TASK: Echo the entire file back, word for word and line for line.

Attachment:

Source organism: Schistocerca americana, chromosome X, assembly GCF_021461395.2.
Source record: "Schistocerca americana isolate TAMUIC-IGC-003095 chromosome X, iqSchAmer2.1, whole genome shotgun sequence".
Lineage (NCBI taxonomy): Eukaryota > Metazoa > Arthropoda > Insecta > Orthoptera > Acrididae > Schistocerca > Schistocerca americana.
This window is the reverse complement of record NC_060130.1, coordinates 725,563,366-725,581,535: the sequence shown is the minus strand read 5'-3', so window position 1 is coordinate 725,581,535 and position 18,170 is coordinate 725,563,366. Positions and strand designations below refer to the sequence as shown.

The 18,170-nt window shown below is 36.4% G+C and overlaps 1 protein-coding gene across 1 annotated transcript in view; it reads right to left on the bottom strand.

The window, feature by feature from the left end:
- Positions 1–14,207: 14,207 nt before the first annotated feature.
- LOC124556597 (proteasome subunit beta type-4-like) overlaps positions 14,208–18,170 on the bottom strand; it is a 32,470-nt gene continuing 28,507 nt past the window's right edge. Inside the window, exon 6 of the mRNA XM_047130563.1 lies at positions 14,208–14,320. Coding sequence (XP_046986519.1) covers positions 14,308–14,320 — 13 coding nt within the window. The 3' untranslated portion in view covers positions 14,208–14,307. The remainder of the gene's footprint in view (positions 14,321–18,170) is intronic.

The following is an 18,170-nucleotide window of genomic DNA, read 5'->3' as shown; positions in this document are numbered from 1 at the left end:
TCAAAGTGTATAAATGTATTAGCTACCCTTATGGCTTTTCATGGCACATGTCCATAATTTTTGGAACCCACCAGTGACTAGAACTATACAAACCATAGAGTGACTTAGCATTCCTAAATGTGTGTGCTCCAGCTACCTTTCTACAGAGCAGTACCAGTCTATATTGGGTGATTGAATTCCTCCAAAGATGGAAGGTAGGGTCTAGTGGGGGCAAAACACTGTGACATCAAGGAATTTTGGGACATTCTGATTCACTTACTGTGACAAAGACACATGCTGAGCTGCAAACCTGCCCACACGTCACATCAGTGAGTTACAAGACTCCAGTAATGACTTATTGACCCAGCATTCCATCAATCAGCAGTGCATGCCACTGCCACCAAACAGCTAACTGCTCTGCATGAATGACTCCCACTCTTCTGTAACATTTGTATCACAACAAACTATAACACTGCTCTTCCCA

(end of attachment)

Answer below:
Source organism: Schistocerca americana, chromosome X, assembly GCF_021461395.2.
Source record: "Schistocerca americana isolate TAMUIC-IGC-003095 chromosome X, iqSchAmer2.1, whole genome shotgun sequence".
Lineage (NCBI taxonomy): Eukaryota > Metazoa > Arthropoda > Insecta > Orthoptera > Acrididae > Schistocerca > Schistocerca americana.
This window is the reverse complement of record NC_060130.1, coordinates 725,563,366-725,581,535: the sequence shown is the minus strand read 5'-3', so window position 1 is coordinate 725,581,535 and position 18,170 is coordinate 725,563,366. Positions and strand designations below refer to the sequence as shown.

The 18,170-nt window shown below is 36.4% G+C and overlaps 1 protein-coding gene across 1 annotated transcript in view; it reads right to left on the bottom strand.

The window, feature by feature from the left end:
- Positions 1–14,207: 14,207 nt before the first annotated feature.
- LOC124556597 (proteasome subunit beta type-4-like) overlaps positions 14,208–18,170 on the bottom strand; it is a 32,470-nt gene continuing 28,507 nt past the window's right edge. Inside the window, exon 6 of the mRNA XM_047130563.1 lies at positions 14,208–14,320. Coding sequence (XP_046986519.1) covers positions 14,308–14,320 — 13 coding nt within the window. The 3' untranslated portion in view covers positions 14,208–14,307. The remainder of the gene's footprint in view (positions 14,321–18,170) is intronic.

The following is an 18,170-nucleotide window of genomic DNA, read 5'->3' as shown; positions in this document are numbered from 1 at the left end:
TCAAAGTGTATAAATGTATTAGCTACCCTTATGGCTTTTCATGGCACATGTCCATAATTTTTGGAACCCACCAGTGACTAGAACTATACAAACCATAGAGTGACTTAGCATTCCTAAATGTGTGTGCTCCAGCTACCTTTCTACAGAGCAGTACCAGTCTATATTGGGTGATTGAATTCCTCCAAAGATGGAAGGTAGGGTCTAGTGGGGGCAAAACACTGTGACATCAAGGAATTTTGGGACATTCTGATTCACTTACTGTGACAAAGACACATGCTGAGCTGCAAACCTGCCCACACGTCACATCAGTGAGTTACAAGACTCCAGTAATGACTTATTGACCCAGCATTCCATCAATCAGCAGTGCATGCCACTGCCACCAAACAGCTAACTGCTCTGCATGAATGACTCCCACTCTTCTGTAACATTTGTATCACAACAAACTATAACACTGCTCTTCCCA